With negotiators making slow but steady progress in bipartisan talks on a comprehensive immigration bill, Senators might see the first detailed provisions of the emerging package as early as today, aides said Wednesday.
Thanks to a last-minute stay from Majority Leader Harry Reid (D-Nev.) late Tuesday night, Republicans and Democrats attempting to craft a deal with wide bipartisan support will have until Monday to come to an agreement. But while Reid put off his threat to move to last year’s version of the legislation, he said Wednesday that he remains skeptical a deal can be reached by Monday.
Despite some optimism Tuesday evening, which led to his decision to postpone the debate, Reid said Wednesday that “I don’t feel so strongly this morning. I got to the office with a number of phone calls from people from around the country disturbed with some things” in the compromise being work out. As a result, Reid gave a settlement a “50-50 chance” of being brokered.
Conservative Republicans struck a cautious tone following a midday meeting of the GOP Conference during which Conference Chairman Jon Kyl (Ariz.) outlined the deal so far. Sen. Mel Martinez (Fla.), a key Republican negotiator in the bipartisan talks, praised Kyl’s presentation, telling reporters that the meeting “went very well. I think Jon Kyl did a fantastic job of laying everything out.”
Sen. Johnny Isakson (R-Ga.) described the meeting as a “very thoughtful interchange … totally academic. It wasn’t political.” But he acknowledged that no specifics were discussed and said it remained to be seen whether conservatives in the Conference would ultimately be able to support any deal. “Hopefully [members will] get some information in the next 48 hours” on specific language, Isakson said.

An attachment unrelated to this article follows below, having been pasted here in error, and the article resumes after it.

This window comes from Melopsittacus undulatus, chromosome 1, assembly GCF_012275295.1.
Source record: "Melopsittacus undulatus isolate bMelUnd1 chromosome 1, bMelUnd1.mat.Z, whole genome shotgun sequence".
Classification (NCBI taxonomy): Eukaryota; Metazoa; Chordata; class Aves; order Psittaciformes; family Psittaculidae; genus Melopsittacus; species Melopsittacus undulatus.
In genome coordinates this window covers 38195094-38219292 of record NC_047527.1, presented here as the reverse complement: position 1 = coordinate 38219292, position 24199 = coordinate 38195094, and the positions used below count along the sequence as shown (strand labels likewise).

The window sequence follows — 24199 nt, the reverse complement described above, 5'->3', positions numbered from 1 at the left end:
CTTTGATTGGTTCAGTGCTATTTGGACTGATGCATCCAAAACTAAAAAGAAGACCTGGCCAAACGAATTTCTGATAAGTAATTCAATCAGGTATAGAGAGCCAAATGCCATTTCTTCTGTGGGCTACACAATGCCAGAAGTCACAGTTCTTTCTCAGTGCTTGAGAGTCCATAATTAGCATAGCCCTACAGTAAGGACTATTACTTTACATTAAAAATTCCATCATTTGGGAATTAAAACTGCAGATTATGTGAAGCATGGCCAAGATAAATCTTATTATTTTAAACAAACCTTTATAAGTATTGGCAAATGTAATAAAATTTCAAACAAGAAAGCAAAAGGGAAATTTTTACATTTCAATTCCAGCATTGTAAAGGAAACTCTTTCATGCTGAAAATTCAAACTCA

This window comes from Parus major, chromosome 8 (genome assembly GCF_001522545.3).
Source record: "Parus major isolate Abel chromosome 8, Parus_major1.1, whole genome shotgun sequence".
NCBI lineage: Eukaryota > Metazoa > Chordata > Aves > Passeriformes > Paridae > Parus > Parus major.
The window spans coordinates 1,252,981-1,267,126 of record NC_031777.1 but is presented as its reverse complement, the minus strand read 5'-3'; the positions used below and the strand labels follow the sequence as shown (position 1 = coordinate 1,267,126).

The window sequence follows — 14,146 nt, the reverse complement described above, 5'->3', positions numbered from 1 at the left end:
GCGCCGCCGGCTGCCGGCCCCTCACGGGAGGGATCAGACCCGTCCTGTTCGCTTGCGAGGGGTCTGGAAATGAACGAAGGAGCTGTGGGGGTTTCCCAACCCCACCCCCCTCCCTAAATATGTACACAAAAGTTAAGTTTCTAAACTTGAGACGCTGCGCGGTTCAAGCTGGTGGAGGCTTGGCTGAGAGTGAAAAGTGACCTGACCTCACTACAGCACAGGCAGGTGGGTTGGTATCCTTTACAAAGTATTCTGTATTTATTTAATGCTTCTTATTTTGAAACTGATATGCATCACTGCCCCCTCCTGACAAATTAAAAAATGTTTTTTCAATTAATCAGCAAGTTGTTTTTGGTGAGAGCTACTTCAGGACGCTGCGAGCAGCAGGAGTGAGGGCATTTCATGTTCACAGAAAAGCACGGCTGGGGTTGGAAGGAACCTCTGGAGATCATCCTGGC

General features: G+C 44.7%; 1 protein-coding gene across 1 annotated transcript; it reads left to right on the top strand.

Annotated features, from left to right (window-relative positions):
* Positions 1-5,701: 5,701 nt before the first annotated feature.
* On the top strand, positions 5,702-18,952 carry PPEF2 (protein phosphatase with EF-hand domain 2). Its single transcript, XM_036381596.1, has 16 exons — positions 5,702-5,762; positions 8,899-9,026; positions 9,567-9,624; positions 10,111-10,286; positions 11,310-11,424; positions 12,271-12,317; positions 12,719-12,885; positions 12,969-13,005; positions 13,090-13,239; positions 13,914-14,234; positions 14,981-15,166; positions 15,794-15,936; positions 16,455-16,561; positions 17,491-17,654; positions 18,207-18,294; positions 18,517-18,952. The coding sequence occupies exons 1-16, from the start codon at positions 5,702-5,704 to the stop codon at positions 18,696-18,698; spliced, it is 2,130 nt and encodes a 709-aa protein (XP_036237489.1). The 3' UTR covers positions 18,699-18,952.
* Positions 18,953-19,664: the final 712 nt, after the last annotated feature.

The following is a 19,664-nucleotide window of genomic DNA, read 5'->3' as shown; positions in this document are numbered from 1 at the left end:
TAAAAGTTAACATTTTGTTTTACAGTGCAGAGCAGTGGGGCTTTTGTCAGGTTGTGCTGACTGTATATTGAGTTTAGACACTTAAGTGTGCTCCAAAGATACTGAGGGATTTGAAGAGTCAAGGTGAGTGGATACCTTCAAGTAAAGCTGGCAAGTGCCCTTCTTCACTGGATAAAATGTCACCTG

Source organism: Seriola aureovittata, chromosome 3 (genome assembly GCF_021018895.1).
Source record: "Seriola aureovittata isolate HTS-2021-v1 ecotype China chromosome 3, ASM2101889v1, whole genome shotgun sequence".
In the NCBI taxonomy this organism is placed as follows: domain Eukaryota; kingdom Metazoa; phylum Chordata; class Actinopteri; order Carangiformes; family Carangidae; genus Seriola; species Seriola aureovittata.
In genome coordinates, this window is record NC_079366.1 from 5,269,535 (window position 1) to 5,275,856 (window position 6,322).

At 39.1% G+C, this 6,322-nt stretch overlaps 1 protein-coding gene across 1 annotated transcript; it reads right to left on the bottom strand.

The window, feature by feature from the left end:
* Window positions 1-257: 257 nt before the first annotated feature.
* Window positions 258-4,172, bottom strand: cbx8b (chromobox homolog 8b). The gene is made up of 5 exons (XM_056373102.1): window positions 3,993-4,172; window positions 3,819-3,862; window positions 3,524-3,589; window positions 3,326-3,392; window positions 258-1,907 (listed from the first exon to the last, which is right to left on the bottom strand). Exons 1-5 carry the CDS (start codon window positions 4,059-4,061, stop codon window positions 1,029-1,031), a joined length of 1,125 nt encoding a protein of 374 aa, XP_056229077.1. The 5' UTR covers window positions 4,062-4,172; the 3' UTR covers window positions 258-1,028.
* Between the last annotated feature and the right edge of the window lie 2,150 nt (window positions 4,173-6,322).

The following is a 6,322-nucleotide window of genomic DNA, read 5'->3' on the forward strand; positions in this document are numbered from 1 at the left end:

Sen. John Thune (R-S.D.) agreed, saying that while “it’s moving in the right direction,” conservatives expressed “a lot of healthy skepticism” because few details have been released, and even those that have seem to shift. “Anytime they come out and say, ‘This is the deal,’ when they put it to writing the deal changes.”
Martinez and others involved in the talks said that while much of the deal continues to be in flux, it appears to be coming together. He said conservative stalwart Sen. John Cornyn (R-Texas) is “working on some issues that haven’t been resolved” and lawmakers have narrowed the list of problems which will remain outstanding once floor debate starts to “half a dozen or so.”
With many Senators expected to leave tonight for their home states, negotiators hope to have text of the deal prepared as soon as today for review. Aides and lawmakers said they hoped specifics would quell concerns among conservative Republicans. However, lawmakers said it was unclear whether they will be presented with actual bill language or a detailed summary.